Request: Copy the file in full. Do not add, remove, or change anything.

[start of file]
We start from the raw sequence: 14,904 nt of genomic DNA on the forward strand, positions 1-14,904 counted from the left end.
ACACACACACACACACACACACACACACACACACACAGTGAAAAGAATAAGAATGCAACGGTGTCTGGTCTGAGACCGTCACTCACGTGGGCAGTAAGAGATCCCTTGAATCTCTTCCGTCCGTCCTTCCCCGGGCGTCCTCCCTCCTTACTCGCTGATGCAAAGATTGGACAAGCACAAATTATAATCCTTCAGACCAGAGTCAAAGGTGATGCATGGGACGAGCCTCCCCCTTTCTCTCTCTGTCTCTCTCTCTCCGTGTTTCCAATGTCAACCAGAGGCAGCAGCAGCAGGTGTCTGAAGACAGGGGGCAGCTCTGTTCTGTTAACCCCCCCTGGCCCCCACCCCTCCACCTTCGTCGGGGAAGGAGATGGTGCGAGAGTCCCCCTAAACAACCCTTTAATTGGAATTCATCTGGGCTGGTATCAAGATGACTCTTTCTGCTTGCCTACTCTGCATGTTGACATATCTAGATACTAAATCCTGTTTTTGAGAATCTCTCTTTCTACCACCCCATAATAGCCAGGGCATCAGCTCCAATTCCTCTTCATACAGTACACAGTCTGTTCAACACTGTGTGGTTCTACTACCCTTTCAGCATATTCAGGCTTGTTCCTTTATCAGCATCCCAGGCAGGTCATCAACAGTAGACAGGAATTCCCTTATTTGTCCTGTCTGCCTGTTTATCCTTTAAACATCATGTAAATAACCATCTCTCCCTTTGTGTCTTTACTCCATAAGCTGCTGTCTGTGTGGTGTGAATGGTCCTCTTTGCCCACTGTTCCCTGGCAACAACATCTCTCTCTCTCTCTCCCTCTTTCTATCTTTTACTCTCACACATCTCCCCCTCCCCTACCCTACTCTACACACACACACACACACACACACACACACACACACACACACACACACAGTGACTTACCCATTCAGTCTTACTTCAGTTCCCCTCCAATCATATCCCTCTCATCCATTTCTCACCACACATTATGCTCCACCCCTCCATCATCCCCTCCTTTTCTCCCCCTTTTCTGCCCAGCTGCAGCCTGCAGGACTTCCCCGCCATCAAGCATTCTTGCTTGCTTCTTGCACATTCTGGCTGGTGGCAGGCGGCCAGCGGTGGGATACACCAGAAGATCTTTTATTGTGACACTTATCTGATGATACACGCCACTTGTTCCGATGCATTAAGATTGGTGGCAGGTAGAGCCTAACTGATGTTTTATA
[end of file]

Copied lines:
We start from the raw sequence: 14,904 nt of genomic DNA on the forward strand, positions 1-14,904 counted from the left end.
ACACACACACACACACACACACACACACACACACACAGTGAAAAGAATAAGAATGCAACGGTGTCTGGTCTGAGACCGTCACTCACGTGGGCAGTAAGAGATCCCTTGAATCTCTTCCGTCCGTCCTTCCCCGGGCGTCCTCCCTCCTTACTCGCTGATGCAAAGATTGGACAAGCACAAATTATAATCCTTCAGACCAGAGTCAAAGGTGATGCATGGGACGAGCCTCCCCCTTTCTCTCTCTGTCTCTCTCTCTCCGTGTTTCCAATGTCAACCAGAGGCAGCAGCAGCAGGTGTCTGAAGACAGGGGGCAGCTCTGTTCTGTTAACCCCCCCTGGCCCCCACCCCTCCACCTTCGTCGGGGAAGGAGATGGTGCGAGAGTCCCCCTAAACAACCCTTTAATTGGAATTCATCTGGGCTGGTATCAAGATGACTCTTTCTGCTTGCCTACTCTGCATGTTGACATATCTAGATACTAAATCCTGTTTTTGAGAATCTCTCTTTCTACCACCCCATAATAGCCAGGGCATCAGCTCCAATTCCTCTTCATACAGTACACAGTCTGTTCAACACTGTGTGGTTCTACTACCCTTTCAGCATATTCAGGCTTGTTCCTTTATCAGCATCCCAGGCAGGTCATCAACAGTAGACAGGAATTCCCTTATTTGTCCTGTCTGCCTGTTTATCCTTTAAACATCATGTAAATAACCATCTCTCCCTTTGTGTCTTTACTCCATAAGCTGCTGTCTGTGTGGTGTGAATGGTCCTCTTTGCCCACTGTTCCCTGGCAACAACATCTCTCTCTCTCTCTCCCTCTTTCTATCTTTTACTCTCACACATCTCCCCCTCCCCTACCCTACTCTACACACACACACACACACACACACACACACACACACACACACACACACAGTGACTTACCCATTCAGTCTTACTTCAGTTCCCCTCCAATCATATCCCTCTCATCCATTTCTCACCACACATTATGCTCCACCCCTCCATCATCCCCTCCTTTTCTCCCCCTTTTCTGCCCAGCTGCAGCCTGCAGGACTTCCCCGCCATCAAGCATTCTTGCTTGCTTCTTGCACATTCTGGCTGGTGGCAGGCGGCCAGCGGTGGGATACACCAGAAGATCTTTTATTGTGACACTTATCTGATGATACACGCCACTTGTTCCGATGCATTAAGATTGGTGGCAGGTAGAGCCTAACTGATGTTTTATA